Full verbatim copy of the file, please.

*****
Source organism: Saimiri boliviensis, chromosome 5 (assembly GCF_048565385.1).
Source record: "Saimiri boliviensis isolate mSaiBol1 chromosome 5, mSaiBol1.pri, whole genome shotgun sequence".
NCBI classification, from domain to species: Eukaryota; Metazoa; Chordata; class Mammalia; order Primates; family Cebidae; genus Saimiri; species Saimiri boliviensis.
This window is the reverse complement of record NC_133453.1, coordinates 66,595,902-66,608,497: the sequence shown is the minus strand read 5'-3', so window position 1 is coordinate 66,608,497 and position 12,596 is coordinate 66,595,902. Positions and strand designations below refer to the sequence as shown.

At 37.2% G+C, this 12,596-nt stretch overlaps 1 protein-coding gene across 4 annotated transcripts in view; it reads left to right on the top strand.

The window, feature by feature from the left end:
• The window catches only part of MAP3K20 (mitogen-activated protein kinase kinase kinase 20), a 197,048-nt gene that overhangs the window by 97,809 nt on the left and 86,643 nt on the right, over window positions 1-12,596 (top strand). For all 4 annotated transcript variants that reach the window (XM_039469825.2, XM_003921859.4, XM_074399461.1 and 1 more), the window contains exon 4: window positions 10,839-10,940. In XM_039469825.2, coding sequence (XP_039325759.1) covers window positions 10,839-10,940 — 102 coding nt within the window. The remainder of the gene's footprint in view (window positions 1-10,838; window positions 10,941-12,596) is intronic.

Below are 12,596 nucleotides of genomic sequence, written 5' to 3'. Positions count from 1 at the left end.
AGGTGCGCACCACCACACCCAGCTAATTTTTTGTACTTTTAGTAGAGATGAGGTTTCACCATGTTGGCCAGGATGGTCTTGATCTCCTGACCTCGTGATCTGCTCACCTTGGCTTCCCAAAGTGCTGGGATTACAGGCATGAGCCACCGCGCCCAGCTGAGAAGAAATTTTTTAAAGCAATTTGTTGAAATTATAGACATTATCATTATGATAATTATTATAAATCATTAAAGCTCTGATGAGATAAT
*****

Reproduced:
Source organism: Saimiri boliviensis, chromosome 5 (assembly GCF_048565385.1).
Source record: "Saimiri boliviensis isolate mSaiBol1 chromosome 5, mSaiBol1.pri, whole genome shotgun sequence".
NCBI classification, from domain to species: Eukaryota; Metazoa; Chordata; class Mammalia; order Primates; family Cebidae; genus Saimiri; species Saimiri boliviensis.
This window is the reverse complement of record NC_133453.1, coordinates 66,595,902-66,608,497: the sequence shown is the minus strand read 5'-3', so window position 1 is coordinate 66,608,497 and position 12,596 is coordinate 66,595,902. Positions and strand designations below refer to the sequence as shown.

At 37.2% G+C, this 12,596-nt stretch overlaps 1 protein-coding gene across 4 annotated transcripts in view; it reads left to right on the top strand.

The window, feature by feature from the left end:
• The window catches only part of MAP3K20 (mitogen-activated protein kinase kinase kinase 20), a 197,048-nt gene that overhangs the window by 97,809 nt on the left and 86,643 nt on the right, over window positions 1-12,596 (top strand). For all 4 annotated transcript variants that reach the window (XM_039469825.2, XM_003921859.4, XM_074399461.1 and 1 more), the window contains exon 4: window positions 10,839-10,940. In XM_039469825.2, coding sequence (XP_039325759.1) covers window positions 10,839-10,940 — 102 coding nt within the window. The remainder of the gene's footprint in view (window positions 1-10,838; window positions 10,941-12,596) is intronic.

Below are 12,596 nucleotides of genomic sequence, written 5' to 3'. Positions count from 1 at the left end.
AGGTGCGCACCACCACACCCAGCTAATTTTTTGTACTTTTAGTAGAGATGAGGTTTCACCATGTTGGCCAGGATGGTCTTGATCTCCTGACCTCGTGATCTGCTCACCTTGGCTTCCCAAAGTGCTGGGATTACAGGCATGAGCCACCGCGCCCAGCTGAGAAGAAATTTTTTAAAGCAATTTGTTGAAATTATAGACATTATCATTATGATAATTATTATAAATCATTAAAGCTCTGATGAGATAAT